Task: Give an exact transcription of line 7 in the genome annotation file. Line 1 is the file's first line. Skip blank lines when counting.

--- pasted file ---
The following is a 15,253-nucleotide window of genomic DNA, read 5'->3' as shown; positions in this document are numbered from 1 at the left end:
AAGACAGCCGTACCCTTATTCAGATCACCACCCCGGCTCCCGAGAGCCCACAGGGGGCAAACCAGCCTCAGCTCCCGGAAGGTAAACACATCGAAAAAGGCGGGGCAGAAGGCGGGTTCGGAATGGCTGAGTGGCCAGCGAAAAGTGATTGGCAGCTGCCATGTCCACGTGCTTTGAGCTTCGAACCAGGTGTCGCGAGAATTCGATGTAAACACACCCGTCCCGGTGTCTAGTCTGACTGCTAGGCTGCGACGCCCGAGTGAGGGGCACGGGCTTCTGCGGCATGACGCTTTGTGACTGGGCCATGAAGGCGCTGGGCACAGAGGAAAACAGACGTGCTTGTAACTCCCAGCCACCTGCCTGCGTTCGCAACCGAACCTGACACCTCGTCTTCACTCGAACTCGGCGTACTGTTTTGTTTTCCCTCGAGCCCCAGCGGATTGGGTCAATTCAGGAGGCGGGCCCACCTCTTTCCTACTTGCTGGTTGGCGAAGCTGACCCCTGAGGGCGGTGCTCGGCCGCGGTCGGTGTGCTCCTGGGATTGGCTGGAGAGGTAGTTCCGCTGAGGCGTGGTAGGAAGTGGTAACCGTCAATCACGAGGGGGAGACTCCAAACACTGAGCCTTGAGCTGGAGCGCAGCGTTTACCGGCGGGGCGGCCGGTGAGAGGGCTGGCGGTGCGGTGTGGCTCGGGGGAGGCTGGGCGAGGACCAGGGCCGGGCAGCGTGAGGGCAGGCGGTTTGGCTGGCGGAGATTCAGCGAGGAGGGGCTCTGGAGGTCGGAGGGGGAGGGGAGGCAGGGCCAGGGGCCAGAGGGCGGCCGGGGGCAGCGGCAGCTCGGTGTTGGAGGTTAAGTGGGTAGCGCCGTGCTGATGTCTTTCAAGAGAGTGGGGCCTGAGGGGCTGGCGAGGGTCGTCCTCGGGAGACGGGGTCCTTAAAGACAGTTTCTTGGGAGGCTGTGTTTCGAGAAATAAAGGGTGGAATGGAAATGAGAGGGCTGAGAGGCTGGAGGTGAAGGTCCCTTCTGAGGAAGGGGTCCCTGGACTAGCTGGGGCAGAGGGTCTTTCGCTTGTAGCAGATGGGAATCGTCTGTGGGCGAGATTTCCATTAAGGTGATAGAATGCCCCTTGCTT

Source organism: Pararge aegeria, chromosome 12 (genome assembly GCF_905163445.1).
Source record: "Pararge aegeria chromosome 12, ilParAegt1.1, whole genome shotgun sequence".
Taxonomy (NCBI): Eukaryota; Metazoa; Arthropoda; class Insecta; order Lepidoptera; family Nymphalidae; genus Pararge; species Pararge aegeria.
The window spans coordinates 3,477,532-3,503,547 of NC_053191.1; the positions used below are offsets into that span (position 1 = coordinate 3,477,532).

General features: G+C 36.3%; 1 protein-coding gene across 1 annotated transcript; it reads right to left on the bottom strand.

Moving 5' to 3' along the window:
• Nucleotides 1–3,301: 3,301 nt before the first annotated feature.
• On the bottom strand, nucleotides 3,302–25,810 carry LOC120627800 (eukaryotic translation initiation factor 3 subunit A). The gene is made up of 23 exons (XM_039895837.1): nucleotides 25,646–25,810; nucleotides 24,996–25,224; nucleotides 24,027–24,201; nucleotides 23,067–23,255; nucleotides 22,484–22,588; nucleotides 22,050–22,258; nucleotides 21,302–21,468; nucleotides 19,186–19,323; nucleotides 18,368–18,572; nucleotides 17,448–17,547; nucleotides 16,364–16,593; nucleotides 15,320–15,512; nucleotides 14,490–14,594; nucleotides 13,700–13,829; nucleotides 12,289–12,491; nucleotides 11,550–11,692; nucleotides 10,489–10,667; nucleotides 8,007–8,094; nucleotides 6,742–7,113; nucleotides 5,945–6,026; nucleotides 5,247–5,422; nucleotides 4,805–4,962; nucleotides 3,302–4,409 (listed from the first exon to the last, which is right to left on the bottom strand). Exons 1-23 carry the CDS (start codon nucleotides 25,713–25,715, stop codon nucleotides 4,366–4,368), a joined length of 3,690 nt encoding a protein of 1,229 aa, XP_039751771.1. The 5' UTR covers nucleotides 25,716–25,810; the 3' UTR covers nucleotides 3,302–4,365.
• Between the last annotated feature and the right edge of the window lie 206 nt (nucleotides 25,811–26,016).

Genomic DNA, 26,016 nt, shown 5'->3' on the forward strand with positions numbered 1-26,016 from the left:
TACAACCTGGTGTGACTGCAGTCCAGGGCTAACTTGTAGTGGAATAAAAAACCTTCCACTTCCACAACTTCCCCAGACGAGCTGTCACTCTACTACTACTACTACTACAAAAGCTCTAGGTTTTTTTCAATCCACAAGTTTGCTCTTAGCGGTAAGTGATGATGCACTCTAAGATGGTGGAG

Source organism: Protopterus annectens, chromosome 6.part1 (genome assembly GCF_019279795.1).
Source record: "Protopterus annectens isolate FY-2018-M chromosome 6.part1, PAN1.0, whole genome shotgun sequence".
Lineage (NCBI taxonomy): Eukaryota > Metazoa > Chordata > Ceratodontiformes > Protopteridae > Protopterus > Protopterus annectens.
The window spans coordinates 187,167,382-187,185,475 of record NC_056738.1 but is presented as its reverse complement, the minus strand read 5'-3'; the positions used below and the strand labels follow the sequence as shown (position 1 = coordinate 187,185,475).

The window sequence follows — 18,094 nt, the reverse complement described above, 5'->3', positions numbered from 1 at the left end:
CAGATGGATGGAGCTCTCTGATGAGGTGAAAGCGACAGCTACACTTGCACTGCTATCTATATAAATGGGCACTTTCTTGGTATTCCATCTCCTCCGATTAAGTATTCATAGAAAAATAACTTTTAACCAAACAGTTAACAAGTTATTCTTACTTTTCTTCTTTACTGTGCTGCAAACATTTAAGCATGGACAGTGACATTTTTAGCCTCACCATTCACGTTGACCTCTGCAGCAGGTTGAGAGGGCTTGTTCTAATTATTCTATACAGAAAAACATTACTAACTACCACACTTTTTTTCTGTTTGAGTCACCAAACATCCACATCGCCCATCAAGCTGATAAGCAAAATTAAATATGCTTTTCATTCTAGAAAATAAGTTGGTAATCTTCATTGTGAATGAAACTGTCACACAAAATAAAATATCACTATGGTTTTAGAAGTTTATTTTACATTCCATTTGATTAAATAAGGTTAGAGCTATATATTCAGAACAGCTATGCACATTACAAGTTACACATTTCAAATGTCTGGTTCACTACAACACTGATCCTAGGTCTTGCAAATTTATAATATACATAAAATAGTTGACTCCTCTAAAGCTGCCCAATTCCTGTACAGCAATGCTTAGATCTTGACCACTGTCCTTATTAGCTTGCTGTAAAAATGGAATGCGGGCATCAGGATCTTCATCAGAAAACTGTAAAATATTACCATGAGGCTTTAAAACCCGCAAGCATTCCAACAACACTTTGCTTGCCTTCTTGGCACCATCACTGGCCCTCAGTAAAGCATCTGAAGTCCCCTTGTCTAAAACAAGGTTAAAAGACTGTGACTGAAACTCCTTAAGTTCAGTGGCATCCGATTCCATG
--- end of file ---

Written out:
General features: G+C 36.3%; 1 protein-coding gene across 1 annotated transcript; it reads right to left on the bottom strand.